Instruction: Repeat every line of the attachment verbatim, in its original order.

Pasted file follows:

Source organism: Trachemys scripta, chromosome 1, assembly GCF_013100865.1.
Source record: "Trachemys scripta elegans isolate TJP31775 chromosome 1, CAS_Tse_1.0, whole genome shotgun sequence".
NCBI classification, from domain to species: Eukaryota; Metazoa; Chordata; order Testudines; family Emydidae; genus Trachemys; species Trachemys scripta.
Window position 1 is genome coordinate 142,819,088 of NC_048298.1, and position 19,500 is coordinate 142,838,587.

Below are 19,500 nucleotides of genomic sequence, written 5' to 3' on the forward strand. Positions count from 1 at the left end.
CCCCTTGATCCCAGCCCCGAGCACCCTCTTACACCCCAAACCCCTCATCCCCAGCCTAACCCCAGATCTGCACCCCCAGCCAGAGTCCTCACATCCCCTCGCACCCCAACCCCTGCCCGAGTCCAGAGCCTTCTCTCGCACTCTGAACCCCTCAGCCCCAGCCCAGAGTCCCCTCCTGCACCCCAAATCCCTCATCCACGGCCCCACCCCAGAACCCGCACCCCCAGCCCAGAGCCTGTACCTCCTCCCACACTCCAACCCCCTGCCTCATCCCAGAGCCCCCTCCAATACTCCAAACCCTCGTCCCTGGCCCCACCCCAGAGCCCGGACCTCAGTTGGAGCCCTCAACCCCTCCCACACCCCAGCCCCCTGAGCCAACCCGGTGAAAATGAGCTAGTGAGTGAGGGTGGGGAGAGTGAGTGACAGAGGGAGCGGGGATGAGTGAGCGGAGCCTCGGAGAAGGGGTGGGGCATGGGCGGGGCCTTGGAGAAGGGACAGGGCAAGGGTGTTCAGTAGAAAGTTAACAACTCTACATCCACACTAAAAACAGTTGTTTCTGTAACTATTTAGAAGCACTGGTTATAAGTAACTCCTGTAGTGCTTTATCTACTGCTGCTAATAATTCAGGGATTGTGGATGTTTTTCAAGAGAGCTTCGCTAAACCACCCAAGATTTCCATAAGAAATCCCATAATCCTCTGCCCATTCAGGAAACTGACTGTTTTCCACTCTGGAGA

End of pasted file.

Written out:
Source organism: Trachemys scripta, chromosome 1, assembly GCF_013100865.1.
Source record: "Trachemys scripta elegans isolate TJP31775 chromosome 1, CAS_Tse_1.0, whole genome shotgun sequence".
NCBI classification, from domain to species: Eukaryota; Metazoa; Chordata; order Testudines; family Emydidae; genus Trachemys; species Trachemys scripta.
Window position 1 is genome coordinate 142,819,088 of NC_048298.1, and position 19,500 is coordinate 142,838,587.

Below are 19,500 nucleotides of genomic sequence, written 5' to 3' on the forward strand. Positions count from 1 at the left end.
CCCCTTGATCCCAGCCCCGAGCACCCTCTTACACCCCAAACCCCTCATCCCCAGCCTAACCCCAGATCTGCACCCCCAGCCAGAGTCCTCACATCCCCTCGCACCCCAACCCCTGCCCGAGTCCAGAGCCTTCTCTCGCACTCTGAACCCCTCAGCCCCAGCCCAGAGTCCCCTCCTGCACCCCAAATCCCTCATCCACGGCCCCACCCCAGAACCCGCACCCCCAGCCCAGAGCCTGTACCTCCTCCCACACTCCAACCCCCTGCCTCATCCCAGAGCCCCCTCCAATACTCCAAACCCTCGTCCCTGGCCCCACCCCAGAGCCCGGACCTCAGTTGGAGCCCTCAACCCCTCCCACACCCCAGCCCCCTGAGCCAACCCGGTGAAAATGAGCTAGTGAGTGAGGGTGGGGAGAGTGAGTGACAGAGGGAGCGGGGATGAGTGAGCGGAGCCTCGGAGAAGGGGTGGGGCATGGGCGGGGCCTTGGAGAAGGGACAGGGCAAGGGTGTTCAGTAGAAAGTTAACAACTCTACATCCACACTAAAAACAGTTGTTTCTGTAACTATTTAGAAGCACTGGTTATAAGTAACTCCTGTAGTGCTTTATCTACTGCTGCTAATAATTCAGGGATTGTGGATGTTTTTCAAGAGAGCTTCGCTAAACCACCCAAGATTTCCATAAGAAATCCCATAATCCTCTGCCCATTCAGGAAACTGACTGTTTTCCACTCTGGAGA